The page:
Jump to content

Recommended Posts

seems like a perfect situation for tv damper diodes... Would you mind sharing the choke part number?

Agreed, that was one of the 3 options that we came up with for the power supply, the reason that it wasn't used is that it would have required yet another transformer (for the heaters). When I post the schematics I'll post that power supply option as well. As with anything DIY this is just one way of doing it and as usual each had their own compromises/sacrifices.

The large choke is a Hammond 193Q, the two smaller chokes are Hammond 1193H's.

And I just noticed while looking at the schematics that I have the caps mounted in the wrong positions, d'oh!

Link to post
Share on other sites
  • Replies 500
  • Created
  • Last Reply

Top Posters In This Topic

Top Posters In This Topic

Popular Posts

In addition to a regulator for the PS, a CCS plate load for the first stage will decrease distortion, a CCS cathode load for the second stage will also decrease distortion, and using a MOSFET instead

Hey hey, come on now, the main constraint of this exercise was OTL  give the man what he wants, even if it is worse.

Posted Images

seems like a perfect situation for tv damper diodes... Would you mind sharing the choke part number?

I'm assuming the 193Q is the first choke.. no way you're trying to use choke input, so I'm assuming there's a small cap before that. even so, I would be curious if you can actually get 300mA... I went down a similar road and pretty much gave up after simulating with psud2. needless to say, I'm interested to see how this works :)

Link to post
Share on other sites

I'm assuming the 193Q is the first choke.. no way you're trying to use choke input, so I'm assuming there's a small cap before that.

Yes, the 193Q is the first choke. Choke input was looked into but given the current requirement (again, this is my understanding) this wasn't possible unless I wanted to get a custom choke made.

even so, I would be curious if you can actually get 300mA... I went down a similar road and pretty much gave up after simulating with psud2. needless to say, I'm interested to see how this works :)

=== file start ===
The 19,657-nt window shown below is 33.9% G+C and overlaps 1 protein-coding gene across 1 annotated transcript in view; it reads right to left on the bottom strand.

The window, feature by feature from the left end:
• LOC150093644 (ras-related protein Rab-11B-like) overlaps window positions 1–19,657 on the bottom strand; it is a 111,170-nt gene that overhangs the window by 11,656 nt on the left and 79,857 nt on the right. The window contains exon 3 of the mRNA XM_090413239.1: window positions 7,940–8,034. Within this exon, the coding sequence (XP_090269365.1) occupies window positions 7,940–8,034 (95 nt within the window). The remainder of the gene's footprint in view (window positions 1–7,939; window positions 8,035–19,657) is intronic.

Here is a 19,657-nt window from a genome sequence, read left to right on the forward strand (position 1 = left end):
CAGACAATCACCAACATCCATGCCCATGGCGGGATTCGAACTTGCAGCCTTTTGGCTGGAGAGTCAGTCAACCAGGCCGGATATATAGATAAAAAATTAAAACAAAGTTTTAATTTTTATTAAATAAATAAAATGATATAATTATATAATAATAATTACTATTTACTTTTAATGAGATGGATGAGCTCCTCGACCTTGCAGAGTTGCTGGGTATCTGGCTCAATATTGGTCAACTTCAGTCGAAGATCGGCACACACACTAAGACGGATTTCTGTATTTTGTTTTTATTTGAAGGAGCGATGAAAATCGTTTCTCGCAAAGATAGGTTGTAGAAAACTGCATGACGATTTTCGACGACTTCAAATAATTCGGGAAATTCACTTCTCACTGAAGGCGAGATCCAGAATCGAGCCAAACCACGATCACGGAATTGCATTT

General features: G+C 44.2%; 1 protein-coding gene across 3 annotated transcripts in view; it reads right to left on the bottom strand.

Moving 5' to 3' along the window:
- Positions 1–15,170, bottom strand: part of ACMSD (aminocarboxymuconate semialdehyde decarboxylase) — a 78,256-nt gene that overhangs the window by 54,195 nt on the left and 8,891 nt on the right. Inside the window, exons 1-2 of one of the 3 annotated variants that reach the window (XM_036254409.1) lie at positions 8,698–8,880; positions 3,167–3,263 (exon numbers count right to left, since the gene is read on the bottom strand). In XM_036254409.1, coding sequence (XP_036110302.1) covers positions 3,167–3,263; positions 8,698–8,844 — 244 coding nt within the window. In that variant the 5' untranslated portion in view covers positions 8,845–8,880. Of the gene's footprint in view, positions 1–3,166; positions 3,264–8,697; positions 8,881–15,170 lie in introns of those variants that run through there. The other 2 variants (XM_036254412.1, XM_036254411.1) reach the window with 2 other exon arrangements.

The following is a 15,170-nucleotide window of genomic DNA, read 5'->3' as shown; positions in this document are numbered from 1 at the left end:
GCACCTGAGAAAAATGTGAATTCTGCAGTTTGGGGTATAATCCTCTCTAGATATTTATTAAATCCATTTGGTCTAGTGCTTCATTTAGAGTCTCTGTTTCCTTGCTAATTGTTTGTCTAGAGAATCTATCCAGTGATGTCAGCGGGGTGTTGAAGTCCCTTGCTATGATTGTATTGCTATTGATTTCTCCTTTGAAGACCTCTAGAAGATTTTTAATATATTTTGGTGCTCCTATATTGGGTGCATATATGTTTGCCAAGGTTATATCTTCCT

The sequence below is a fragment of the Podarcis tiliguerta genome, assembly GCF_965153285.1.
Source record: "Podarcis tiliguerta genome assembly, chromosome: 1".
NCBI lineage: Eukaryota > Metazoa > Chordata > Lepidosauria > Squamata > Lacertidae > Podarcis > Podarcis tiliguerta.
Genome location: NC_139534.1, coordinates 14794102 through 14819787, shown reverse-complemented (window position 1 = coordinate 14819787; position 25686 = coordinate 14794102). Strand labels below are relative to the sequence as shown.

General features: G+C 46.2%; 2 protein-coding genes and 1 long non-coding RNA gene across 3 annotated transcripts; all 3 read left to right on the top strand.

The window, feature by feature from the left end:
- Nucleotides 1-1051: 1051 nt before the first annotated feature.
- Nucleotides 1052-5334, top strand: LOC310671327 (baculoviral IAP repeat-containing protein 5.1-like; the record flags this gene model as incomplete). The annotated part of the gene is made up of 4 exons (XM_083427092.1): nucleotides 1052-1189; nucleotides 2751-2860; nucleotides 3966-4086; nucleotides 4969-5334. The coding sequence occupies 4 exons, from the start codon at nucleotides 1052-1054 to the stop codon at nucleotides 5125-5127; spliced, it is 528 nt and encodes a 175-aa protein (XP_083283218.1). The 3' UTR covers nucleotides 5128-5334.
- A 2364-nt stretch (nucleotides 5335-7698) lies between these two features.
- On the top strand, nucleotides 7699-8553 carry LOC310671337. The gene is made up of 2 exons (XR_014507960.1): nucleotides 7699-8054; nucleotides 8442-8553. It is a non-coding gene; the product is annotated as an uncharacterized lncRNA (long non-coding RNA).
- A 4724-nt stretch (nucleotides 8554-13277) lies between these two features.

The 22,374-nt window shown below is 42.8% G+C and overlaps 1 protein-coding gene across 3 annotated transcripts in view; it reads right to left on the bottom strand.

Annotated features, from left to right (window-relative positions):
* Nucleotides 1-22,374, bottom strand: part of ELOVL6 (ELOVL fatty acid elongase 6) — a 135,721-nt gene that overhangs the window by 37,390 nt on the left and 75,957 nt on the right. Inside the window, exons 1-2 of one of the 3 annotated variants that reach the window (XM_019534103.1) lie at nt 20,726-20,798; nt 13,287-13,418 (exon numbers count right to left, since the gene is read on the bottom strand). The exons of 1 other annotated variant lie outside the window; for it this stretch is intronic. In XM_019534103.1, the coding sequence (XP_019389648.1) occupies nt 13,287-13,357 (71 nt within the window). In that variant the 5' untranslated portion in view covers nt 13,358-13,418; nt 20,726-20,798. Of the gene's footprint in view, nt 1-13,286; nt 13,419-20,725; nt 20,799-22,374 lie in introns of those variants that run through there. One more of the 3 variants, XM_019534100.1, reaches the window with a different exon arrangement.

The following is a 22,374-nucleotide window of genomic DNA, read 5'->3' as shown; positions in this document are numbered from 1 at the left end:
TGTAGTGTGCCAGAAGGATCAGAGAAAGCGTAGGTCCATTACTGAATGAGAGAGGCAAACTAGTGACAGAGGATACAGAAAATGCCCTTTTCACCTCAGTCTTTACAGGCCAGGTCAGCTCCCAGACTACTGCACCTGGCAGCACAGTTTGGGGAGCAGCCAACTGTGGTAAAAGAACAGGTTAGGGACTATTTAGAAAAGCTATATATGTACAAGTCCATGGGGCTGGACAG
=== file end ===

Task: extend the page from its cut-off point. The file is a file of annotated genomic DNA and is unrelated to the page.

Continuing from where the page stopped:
300mA? You mean on the downhill side of the first choke? If so I sure hope I can get more out of it than that since the design was intended to produce ~380mA. And while this is a new design a similar one has been used successfully by the designer in the past so we both have a pretty high level of confidence in what has been sketched out so far.
Link to post
Share on other sites

Yes, the 193Q is the first choke. <snip> If so I sure hope I can get more out of it than that since the design was intended to produce ~380mA.

yes. I looked at the 193Q and found some people saying that 220mA or so was more reasonable to expect. Here's one such post:

http://www.audioasylum.com/cgi/t.mpl?f=tubediy&m=139326

I suppose I lack the experience in this area to weed through random crap on the web and pretty much believe everything I read :)

Link to post
Share on other sites

yes. I looked at the 193Q and found some people saying that 220mA or so was more reasonable to expect. Here's one such post:

http://www.audioasylum.com/cgi/t.mpl?f=tubediy&m=139326

I suppose I lack the experience in this area to weed through random crap on the web and pretty much believe everything I read :)

All of those posts are related to a choke input, correct?

Link to post
Share on other sites

All of those posts are related to a choke input, correct?

"OTOH, if a pseudo choke I/P filter, with its "fudge factor" cap. is employed, you can safely draw a bit more current"

there were more posts I found.. anyways, if there is an open Q&A at some point, I'd be interested to learn more.

Link to post
Share on other sites

"OTOH, if a pseudo choke I/P filter, with its "fudge factor" cap. is employed, you can safely draw a bit more current"

there were more posts I found.. anyways, if there is an open Q&A at some point, I'd be interested to learn more.

edit: seems to me you're going to have arcing issues with the 5AR4 from exceeding it's PIV and in order to get that choke to work, you'll probably exceed the recommended input cap for the 5AR4 as well. If at all possible, I'd like to learn why this will work :)